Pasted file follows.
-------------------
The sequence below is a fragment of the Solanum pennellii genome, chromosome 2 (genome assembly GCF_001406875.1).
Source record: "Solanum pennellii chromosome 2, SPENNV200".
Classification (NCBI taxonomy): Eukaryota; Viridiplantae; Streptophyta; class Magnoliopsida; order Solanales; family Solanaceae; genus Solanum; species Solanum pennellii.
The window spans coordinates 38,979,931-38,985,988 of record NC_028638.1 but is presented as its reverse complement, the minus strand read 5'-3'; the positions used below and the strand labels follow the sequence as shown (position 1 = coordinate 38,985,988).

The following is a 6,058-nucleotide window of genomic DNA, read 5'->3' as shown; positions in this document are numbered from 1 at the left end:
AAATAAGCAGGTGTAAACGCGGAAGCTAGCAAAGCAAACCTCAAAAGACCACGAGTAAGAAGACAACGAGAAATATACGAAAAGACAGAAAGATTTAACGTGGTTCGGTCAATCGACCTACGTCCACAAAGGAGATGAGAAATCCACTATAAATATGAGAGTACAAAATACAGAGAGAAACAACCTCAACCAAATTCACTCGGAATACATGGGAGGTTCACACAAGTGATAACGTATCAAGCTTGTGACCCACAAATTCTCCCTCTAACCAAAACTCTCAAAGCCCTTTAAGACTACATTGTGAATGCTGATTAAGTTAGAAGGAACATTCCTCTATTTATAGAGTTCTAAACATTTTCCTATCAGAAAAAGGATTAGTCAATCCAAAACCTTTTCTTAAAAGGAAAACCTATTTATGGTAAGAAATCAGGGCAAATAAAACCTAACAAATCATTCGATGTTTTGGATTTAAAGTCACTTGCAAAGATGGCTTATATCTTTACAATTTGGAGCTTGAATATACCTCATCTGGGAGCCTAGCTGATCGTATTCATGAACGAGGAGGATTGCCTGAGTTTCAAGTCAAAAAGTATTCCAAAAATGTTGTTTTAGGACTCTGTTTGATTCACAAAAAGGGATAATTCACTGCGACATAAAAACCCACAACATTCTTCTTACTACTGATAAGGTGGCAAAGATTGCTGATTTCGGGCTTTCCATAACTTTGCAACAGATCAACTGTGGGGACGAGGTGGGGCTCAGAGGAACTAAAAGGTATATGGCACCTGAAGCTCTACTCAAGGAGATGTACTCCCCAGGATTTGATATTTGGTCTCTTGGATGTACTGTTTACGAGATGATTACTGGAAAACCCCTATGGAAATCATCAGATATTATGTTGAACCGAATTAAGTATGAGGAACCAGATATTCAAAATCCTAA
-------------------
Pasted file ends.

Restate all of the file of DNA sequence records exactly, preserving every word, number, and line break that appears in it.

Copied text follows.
The sequence below is a fragment of the Solanum pennellii genome, chromosome 2 (genome assembly GCF_001406875.1).
Source record: "Solanum pennellii chromosome 2, SPENNV200".
Classification (NCBI taxonomy): Eukaryota; Viridiplantae; Streptophyta; class Magnoliopsida; order Solanales; family Solanaceae; genus Solanum; species Solanum pennellii.
The window spans coordinates 38,979,931-38,985,988 of record NC_028638.1 but is presented as its reverse complement, the minus strand read 5'-3'; the positions used below and the strand labels follow the sequence as shown (position 1 = coordinate 38,985,988).

The following is a 6,058-nucleotide window of genomic DNA, read 5'->3' as shown; positions in this document are numbered from 1 at the left end:
AAATAAGCAGGTGTAAACGCGGAAGCTAGCAAAGCAAACCTCAAAAGACCACGAGTAAGAAGACAACGAGAAATATACGAAAAGACAGAAAGATTTAACGTGGTTCGGTCAATCGACCTACGTCCACAAAGGAGATGAGAAATCCACTATAAATATGAGAGTACAAAATACAGAGAGAAACAACCTCAACCAAATTCACTCGGAATACATGGGAGGTTCACACAAGTGATAACGTATCAAGCTTGTGACCCACAAATTCTCCCTCTAACCAAAACTCTCAAAGCCCTTTAAGACTACATTGTGAATGCTGATTAAGTTAGAAGGAACATTCCTCTATTTATAGAGTTCTAAACATTTTCCTATCAGAAAAAGGATTAGTCAATCCAAAACCTTTTCTTAAAAGGAAAACCTATTTATGGTAAGAAATCAGGGCAAATAAAACCTAACAAATCATTCGATGTTTTGGATTTAAAGTCACTTGCAAAGATGGCTTATATCTTTACAATTTGGAGCTTGAATATACCTCATCTGGGAGCCTAGCTGATCGTATTCATGAACGAGGAGGATTGCCTGAGTTTCAAGTCAAAAAGTATTCCAAAAATGTTGTTTTAGGACTCTGTTTGATTCACAAAAAGGGATAATTCACTGCGACATAAAAACCCACAACATTCTTCTTACTACTGATAAGGTGGCAAAGATTGCTGATTTCGGGCTTTCCATAACTTTGCAACAGATCAACTGTGGGGACGAGGTGGGGCTCAGAGGAACTAAAAGGTATATGGCACCTGAAGCTCTACTCAAGGAGATGTACTCCCCAGGATTTGATATTTGGTCTCTTGGATGTACTGTTTACGAGATGATTACTGGAAAACCCCTATGGAAATCATCAGATATTATGTTGAACCGAATTAAGTATGAGGAACCAGATATTCAAAATCCTAA